7.

When in Rome, do as the Romans do.

This means you should behave as is customary where you are.

If you travel to a different country, though some things might seem odd, try them anyway.

Here again, you can shorten this toyou guessed it – “When in Rome…”

8.

When the going gets tough, the tough get going.

This expression means that when things become difficult, strong people keep fighting.

Thegoingrefers to the action or situation thats happening.

So when the situationgets tough,” or difficult, thetough,” or strong people,

keep working.

Again, this is a commonly used expression, and weve got a comma, so: “When the going

gets tough…”

9.

Birds of a feather flock together.

This means that people usually spend time with people like themselves.

This is understood as birds that have the same kind of feathers, so the same kind of

birds, spend time together.

A flock is a group of birds.

Skateboarders hang out with skateboarders, horse racers spend time with horse racers,

etc.

Since this phrase is so common, when you see a group of people who look similar in the

same place, you can describe this with justBirds of a feather.”

10.

"Hope for the best, but prepare for the worst."

This means to remain positive, but to also prepare in case things dont go well.

So, whether natives say this to themselves or others, all they unusually say of this

very common phrase isHope for the best.”

11.

"If it ain't broke, don't fix it."

This means to not disturb things that are working well.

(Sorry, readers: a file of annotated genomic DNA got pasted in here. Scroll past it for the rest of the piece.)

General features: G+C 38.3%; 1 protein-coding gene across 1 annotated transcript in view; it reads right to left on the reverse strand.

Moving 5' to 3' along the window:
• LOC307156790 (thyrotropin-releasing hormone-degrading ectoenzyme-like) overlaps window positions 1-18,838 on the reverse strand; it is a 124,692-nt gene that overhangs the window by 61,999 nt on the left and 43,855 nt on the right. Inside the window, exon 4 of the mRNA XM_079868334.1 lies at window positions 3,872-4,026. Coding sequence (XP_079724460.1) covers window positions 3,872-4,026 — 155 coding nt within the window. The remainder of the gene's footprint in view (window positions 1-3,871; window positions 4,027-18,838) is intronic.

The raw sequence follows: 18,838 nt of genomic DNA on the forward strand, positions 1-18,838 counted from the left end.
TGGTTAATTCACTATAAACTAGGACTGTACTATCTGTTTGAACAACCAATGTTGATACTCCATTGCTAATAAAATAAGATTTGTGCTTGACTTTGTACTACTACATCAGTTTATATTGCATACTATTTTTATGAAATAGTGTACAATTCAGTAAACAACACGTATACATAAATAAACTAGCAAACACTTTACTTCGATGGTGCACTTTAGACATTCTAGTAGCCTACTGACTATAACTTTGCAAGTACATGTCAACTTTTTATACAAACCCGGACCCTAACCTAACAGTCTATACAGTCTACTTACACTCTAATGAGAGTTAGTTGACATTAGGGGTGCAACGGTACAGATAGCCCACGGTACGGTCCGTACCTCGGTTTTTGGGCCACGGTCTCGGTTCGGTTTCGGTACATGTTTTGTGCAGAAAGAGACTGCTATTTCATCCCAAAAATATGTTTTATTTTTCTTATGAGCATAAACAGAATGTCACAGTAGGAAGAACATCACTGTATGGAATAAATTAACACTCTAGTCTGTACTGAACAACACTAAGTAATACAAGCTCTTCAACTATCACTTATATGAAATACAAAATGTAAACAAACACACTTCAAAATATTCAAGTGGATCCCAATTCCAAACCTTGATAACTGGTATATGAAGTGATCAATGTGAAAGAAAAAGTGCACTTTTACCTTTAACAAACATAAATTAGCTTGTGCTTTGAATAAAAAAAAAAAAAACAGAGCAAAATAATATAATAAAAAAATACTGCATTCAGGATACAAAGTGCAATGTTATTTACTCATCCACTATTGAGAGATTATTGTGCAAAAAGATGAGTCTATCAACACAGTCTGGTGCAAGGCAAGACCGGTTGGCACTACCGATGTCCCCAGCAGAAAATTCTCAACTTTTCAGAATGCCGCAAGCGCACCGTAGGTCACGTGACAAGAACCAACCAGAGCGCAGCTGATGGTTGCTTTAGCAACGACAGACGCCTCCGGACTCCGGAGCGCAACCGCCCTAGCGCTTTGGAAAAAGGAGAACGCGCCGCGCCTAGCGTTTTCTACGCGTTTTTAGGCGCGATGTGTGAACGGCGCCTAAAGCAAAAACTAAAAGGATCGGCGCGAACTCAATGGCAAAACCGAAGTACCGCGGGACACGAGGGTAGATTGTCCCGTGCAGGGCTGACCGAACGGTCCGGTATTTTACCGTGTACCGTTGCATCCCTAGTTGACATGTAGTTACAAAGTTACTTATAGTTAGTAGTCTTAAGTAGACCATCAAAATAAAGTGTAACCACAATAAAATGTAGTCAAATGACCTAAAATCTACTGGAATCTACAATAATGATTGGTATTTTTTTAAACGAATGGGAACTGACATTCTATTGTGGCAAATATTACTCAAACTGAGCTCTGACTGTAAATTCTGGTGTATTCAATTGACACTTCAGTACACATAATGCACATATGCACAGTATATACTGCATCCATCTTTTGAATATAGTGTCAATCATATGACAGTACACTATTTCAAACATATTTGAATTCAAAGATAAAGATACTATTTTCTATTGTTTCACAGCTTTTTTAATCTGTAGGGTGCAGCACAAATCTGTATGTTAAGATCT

If a sports team is winning, dont change the coach.

Note thataintis used here, rather than the correctisntbecause aint

sounds more casual and conversational.

Remind people not to create problems when everything is fine by sayingIf it aint

broke…”

12.

"If you can't beat 'em, join 'em."

This is another useful expression to say that if you cant win, you should join the winning

team.

This can be for actual sports teams, or for things like professionals who leave one company

for a more successful competitor.

Note that the more casual “‘emis a shortened form ofthem.”

Again, if people already know what you mean, theres no need to say the whole thing.

Where can we shorten this?

Right!

At the comma!

If you cant beatem…”

13 If you want something done right, you have to do it yourself.

This phrase is often used in frustration when a boss or higher level person isnt pleased

with the work of someone lower in an organization or group.

The person is saying that no one can do the job as well as I can.

As this is common, and theres a comma, its shortened toIf you want something

done right…”

14.

Where theres smoke, theres fire.

This means that when you have an indication of something, like a rumor or clue, theres

a good reason for it.

If you see smoke somewhere, for example, its likely coming from a fire.

Similarly, if a child is skipping school, getting bad grades and getting into fights,

this is thesmokethat lets you know theres likely some deeper problem causing

the bad behavior.

You see the comma, so this becomes, “Where theres smoke…”

15.

Finally, you can lead a horse to water, but you cant make him drink it.

This means you can only help people so much.

A teacher, for example, can show the path to knowledge.

But its then on the students to do the work of learning.

If youre ever frustrated because you did everything you could to help someone and they

just didnt take action, youd say, “You can lead a horse to water…”

One last tip Ill leave you with is to take longer expressions and then try typing them

into Google.

The autocomplete function will usually show you whether an expression can be shortened

or not.

And if so, where.

Im Drew Badger, the founder of EnglishAnyone.com, and thank you so much for joining me today.

To discover hundreds more great ways to sound like a native, improve your fluency and speak

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1.

Click on this link to subscribe to my YouTube channel for over 500 free videos.

2.